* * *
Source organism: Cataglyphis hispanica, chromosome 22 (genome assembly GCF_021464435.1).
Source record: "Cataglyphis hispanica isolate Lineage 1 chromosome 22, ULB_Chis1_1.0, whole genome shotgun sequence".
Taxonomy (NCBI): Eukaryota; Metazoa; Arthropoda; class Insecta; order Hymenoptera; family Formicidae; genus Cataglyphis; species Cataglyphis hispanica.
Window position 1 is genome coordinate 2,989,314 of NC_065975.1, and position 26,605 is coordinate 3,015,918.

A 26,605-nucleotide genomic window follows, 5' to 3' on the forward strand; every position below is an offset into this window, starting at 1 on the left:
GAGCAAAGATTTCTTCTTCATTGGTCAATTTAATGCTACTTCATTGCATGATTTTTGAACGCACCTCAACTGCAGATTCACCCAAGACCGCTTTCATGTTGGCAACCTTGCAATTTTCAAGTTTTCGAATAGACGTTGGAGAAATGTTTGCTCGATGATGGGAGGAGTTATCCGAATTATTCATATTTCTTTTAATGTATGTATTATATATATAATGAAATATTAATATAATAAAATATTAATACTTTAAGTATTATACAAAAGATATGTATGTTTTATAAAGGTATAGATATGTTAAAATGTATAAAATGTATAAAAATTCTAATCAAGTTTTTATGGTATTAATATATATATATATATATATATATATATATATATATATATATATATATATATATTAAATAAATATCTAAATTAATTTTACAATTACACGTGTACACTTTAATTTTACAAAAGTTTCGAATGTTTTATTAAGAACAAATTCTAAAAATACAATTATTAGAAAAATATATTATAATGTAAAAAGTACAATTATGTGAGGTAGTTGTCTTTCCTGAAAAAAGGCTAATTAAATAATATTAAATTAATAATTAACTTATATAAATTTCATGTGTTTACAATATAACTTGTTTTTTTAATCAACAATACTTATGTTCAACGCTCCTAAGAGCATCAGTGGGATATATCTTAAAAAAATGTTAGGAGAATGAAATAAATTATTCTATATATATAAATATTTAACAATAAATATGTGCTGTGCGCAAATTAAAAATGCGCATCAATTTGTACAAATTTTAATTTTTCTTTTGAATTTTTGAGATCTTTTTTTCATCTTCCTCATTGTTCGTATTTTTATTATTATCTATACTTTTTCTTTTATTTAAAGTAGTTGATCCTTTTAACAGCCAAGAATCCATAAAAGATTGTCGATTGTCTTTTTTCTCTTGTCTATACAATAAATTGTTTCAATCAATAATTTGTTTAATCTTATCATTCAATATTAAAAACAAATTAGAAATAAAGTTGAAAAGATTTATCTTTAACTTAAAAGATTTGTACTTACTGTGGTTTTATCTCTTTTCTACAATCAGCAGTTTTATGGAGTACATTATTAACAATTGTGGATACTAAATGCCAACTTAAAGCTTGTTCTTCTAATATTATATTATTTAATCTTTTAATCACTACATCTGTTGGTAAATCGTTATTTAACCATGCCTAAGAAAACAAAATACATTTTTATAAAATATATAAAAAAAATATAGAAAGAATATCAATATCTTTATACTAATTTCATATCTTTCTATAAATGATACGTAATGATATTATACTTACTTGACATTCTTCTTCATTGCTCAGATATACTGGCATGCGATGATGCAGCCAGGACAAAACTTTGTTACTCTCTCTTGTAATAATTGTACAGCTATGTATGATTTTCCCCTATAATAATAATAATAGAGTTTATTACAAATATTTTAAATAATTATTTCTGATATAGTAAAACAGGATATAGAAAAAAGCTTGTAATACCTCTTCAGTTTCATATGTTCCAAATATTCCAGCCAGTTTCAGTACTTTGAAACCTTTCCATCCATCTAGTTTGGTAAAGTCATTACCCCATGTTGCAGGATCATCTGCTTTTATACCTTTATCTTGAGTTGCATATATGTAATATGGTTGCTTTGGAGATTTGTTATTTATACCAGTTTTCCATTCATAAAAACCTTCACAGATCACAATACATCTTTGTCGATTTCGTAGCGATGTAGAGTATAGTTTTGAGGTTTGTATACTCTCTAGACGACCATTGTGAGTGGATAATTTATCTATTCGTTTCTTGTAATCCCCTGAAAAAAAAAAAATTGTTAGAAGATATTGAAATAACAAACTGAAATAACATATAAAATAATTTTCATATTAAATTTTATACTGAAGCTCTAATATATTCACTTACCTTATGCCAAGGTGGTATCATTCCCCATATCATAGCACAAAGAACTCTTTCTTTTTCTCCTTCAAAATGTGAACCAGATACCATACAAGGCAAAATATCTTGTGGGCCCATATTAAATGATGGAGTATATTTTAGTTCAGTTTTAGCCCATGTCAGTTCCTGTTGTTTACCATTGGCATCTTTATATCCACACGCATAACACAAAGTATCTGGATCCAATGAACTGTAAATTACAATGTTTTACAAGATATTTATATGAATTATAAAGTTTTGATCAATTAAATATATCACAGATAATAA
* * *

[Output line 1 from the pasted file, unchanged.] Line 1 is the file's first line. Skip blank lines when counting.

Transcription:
Source organism: Cataglyphis hispanica, chromosome 22 (genome assembly GCF_021464435.1).